Our second stop took us to Andrew Molera State Park. I was recommended to the location by an old roommate in college, but never got a chance to visit. Since we were passing by and making good time we detoured onto a turnout near the entrance. An opening in the fence beckoned us to follow down the dirt path it guarded. We kindly obliged and fell into step. In the distance an enormous grove of towering Eucalyptus trees stretched toward the sun. We made our way to the giants and were greeted by fellow hikers on their return run. They were courteous and greeted us in passing, as we in turn gave them our “hello’s” and “good days”. As we followed a footpath our surroundings grew greener, lush with vegetation and a cool air that felt crisp on our skin and fresh in our lungs. We’d found Big Sur River. Our path ran parallel to the meandering current and I felt suddenly like I was in another world. It’s a rainforest, albeit a temperate and cooler one, but a rainforest nonetheless. I can only compare it to another rainforest I’d hiked in south Australia, where much like this area, it was pocketed with huge old-growth groves of mammoth like trees and a ragged coast beaten by giant waves. Yes, I had entered another world.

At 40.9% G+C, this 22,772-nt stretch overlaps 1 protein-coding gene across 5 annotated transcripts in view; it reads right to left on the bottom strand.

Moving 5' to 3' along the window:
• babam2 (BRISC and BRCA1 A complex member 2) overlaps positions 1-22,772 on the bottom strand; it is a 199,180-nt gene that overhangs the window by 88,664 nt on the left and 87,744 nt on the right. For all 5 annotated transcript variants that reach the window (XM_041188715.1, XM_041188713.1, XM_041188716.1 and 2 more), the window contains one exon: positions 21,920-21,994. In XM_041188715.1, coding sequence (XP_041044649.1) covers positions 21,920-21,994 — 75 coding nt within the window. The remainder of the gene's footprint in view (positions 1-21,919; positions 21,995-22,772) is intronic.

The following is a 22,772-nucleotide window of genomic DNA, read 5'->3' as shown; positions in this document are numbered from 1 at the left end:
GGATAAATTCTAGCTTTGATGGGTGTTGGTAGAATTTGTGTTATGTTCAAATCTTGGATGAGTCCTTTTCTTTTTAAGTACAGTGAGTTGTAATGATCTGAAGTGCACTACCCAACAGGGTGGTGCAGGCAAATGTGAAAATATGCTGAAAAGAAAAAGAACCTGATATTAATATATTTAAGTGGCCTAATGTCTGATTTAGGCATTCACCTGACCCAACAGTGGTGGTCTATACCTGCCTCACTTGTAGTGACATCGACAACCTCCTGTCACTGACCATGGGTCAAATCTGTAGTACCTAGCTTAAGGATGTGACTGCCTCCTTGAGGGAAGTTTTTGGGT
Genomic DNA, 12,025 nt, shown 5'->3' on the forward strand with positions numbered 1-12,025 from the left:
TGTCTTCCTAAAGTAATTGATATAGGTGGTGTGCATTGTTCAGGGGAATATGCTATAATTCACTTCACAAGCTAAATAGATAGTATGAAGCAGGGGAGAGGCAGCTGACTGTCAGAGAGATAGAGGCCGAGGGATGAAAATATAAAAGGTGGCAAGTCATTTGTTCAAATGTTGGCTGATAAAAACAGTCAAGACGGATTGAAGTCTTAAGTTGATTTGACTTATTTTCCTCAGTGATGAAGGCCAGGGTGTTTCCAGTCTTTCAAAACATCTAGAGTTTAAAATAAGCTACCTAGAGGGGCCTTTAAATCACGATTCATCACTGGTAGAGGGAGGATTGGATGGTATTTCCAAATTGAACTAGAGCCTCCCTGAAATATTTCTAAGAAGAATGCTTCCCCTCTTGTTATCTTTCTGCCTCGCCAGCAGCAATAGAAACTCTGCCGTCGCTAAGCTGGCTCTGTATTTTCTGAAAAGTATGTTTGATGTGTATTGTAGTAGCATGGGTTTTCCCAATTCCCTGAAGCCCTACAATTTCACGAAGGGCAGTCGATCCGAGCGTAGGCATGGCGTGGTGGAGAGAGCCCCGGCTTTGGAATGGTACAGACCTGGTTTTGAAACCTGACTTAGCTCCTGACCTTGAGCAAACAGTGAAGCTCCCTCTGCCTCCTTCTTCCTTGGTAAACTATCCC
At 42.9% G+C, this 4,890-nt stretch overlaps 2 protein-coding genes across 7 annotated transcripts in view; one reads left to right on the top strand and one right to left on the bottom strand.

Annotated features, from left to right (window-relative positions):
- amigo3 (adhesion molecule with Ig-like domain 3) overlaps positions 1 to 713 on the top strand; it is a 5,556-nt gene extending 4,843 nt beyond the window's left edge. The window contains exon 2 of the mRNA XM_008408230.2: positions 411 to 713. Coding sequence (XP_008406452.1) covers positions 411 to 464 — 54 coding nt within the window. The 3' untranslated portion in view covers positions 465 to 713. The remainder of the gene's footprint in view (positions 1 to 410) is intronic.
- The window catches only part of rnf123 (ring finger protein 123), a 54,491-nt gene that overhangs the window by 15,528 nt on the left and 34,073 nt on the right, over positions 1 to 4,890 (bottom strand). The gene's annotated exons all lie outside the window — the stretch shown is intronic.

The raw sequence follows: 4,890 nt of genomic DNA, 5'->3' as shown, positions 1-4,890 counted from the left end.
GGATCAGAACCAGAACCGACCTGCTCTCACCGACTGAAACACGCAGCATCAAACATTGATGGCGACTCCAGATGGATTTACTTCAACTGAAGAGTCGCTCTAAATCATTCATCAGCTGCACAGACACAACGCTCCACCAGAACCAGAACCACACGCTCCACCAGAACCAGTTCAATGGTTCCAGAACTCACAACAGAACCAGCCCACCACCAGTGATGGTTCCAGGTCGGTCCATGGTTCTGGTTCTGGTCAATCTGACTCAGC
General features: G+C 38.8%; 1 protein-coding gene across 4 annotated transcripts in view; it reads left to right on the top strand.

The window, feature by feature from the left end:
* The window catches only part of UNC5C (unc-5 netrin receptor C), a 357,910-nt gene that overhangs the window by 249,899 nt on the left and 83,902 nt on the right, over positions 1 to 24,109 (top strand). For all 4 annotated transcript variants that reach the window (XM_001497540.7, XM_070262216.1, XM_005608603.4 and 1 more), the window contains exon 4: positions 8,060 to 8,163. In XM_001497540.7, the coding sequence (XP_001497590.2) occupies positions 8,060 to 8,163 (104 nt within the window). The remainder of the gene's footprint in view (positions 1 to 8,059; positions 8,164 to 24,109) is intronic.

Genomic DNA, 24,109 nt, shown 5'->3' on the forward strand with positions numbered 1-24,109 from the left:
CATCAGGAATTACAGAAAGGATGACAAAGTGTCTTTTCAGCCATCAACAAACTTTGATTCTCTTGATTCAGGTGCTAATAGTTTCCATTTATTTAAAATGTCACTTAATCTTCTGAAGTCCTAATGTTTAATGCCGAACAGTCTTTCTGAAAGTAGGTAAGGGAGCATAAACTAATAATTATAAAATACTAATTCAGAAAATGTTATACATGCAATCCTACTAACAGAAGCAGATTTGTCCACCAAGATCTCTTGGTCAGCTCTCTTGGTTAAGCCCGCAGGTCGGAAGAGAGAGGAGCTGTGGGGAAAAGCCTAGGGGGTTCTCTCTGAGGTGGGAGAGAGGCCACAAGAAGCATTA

As we continued on our path I could see a growing light ahead of me where the trees refrained from growing and the sun again pressed its light upon us. The path ended abruptly. The Big Sur River cut across the sprawling land before us. It was no matter. We quickly removed our shoes and continued walking. As we waded across the water, I began to take in my surroundings. It was surreal, all of it. To my right bluffs rose out on the horizon as the river emptied itself into the sea. Ahead of me a sand spit deposited by the runoff provided land where we headed. To the left were rolling hills and meadows. We crossed the river at a shallow point and threw down our packs high on the shoreline once we’d reached the sand beam. The beach curved to the south along the shoreline stopping at a point a few miles away from us. We found ourselves in a lush cove. Here there were sunbathers and surfers alike, so we pressed onward in our search for seclusion. We found it a mile and a half later after scrambling over boulders and course rock that formed the basis of the beach to the south. I paid my price for it with bloody feet and bruised toes. Learn from my lesson, put your shoes back on after the river crossing. A segment of the cliff jutted out across the sand and into the ocean to our west. I climbed the outcropping to better my perspective on our location to find myself in a comfortable position. The porous rocks had been smoothed by the blowing wind and water from the rising tide to make natural formations in the shape of steps. I sat down on a larger area with its smooth surface forming a natural seat and backrest. Sharif followed and we soon found ourselves again basking in the sun and enjoying the empty coastline. I watched as elephant seals popped their heads up among the Giant Kelp forests just off shore. Things seem much bigger here.